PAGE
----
Rating:

why we snap book coverReviewed by Lauren Cannavino

Why We Snap: Understanding the Rage Circuit in your Brain is an interesting and detailed account of what potentially causes humans to snap. R. Douglas Fields is well versed in the study of the brain as an expert in the field of neuroscience and explains the patterns and triggers of rage in a conversational and anecdote filled project that will allow for the casual reader to gain a grasp on how the brain processes the rage emotion. While the stories and examples do allow for the research and explanation to be easily followed, there are of course some scientific points and data that speak more on an expert level. Dr. Fields is a careful writer that successfully manages to turn a lot of research into a well-crafted work of non-fiction. If this book were written in a different fashion, most readers, not in the field or familiar with the study, would probably put the book down.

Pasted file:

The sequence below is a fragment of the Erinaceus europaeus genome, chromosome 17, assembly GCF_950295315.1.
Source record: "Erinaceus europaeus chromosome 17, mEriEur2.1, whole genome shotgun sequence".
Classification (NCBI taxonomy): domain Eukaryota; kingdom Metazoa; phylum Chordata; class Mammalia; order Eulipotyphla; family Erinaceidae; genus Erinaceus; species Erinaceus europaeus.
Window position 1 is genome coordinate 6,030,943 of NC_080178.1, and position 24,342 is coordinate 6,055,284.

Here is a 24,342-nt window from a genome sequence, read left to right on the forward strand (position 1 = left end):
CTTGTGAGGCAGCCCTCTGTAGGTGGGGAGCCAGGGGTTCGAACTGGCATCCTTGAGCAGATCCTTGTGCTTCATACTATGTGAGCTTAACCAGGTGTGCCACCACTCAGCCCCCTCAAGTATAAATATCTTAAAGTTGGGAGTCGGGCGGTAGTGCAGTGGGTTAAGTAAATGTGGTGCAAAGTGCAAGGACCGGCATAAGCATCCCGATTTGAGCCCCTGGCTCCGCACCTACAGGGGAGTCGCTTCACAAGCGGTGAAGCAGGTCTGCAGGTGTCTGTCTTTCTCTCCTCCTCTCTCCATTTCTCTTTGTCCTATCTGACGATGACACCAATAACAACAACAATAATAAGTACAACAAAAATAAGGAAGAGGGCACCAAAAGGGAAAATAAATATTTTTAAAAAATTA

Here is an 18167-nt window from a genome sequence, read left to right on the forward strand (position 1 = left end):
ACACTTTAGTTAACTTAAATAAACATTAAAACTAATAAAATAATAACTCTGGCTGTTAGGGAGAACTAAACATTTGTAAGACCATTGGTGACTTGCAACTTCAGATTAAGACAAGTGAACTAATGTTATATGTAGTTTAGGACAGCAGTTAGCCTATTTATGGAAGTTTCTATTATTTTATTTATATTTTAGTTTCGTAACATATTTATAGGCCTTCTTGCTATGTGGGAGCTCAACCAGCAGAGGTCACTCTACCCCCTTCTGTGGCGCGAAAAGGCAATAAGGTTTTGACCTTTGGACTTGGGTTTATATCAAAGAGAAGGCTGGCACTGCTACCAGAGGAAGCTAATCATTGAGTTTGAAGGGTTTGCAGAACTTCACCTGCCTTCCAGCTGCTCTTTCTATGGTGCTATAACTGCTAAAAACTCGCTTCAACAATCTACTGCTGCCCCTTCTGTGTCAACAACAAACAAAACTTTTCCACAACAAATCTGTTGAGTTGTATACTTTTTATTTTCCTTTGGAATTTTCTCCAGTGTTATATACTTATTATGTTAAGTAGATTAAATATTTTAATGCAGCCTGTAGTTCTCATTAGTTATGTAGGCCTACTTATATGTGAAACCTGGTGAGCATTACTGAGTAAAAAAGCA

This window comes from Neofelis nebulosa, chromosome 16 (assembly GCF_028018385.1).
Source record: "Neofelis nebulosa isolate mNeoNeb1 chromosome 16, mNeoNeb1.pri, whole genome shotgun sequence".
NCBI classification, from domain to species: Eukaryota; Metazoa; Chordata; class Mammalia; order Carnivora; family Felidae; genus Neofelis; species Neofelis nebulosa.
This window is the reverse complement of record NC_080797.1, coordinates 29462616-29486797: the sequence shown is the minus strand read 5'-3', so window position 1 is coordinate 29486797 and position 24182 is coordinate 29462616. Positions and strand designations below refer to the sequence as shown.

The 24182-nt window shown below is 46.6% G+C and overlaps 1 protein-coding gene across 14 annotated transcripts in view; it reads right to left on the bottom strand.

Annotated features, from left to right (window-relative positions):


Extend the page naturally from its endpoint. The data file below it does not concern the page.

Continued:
17 09, 2016

Review: Expect a Miracle by Jenny Long & Bob Der

By | September 17th, 2016|Categories: Biographies, Nonfiction, Sports & Outdoors|Tags: , |1 Comment

Rating:

expect a miracle book coverReviewed by Bethany Kelly

When a grown man or woman competes in a triathlon, we applaud their perseverance and hard work. It is a feat of immense endurance. But when one person competes and brings another along, that is an act of true courage and kindness. In her book, Expect a Miracle: A Mother’s Tale of Brotherly Love, Faith and the Race That Changed a Family’s Life, Jenny Long and Bob Der tell the story of Connor and Cayden Long who shared this incredible experience.

Like most young brothers, Connor and Cayden were the best of friends and enjoyed spending time together. Unlike most brothers, Cayden struggled with Cerebral Palsy which limited his ability to run, play outside and be active like the other kids.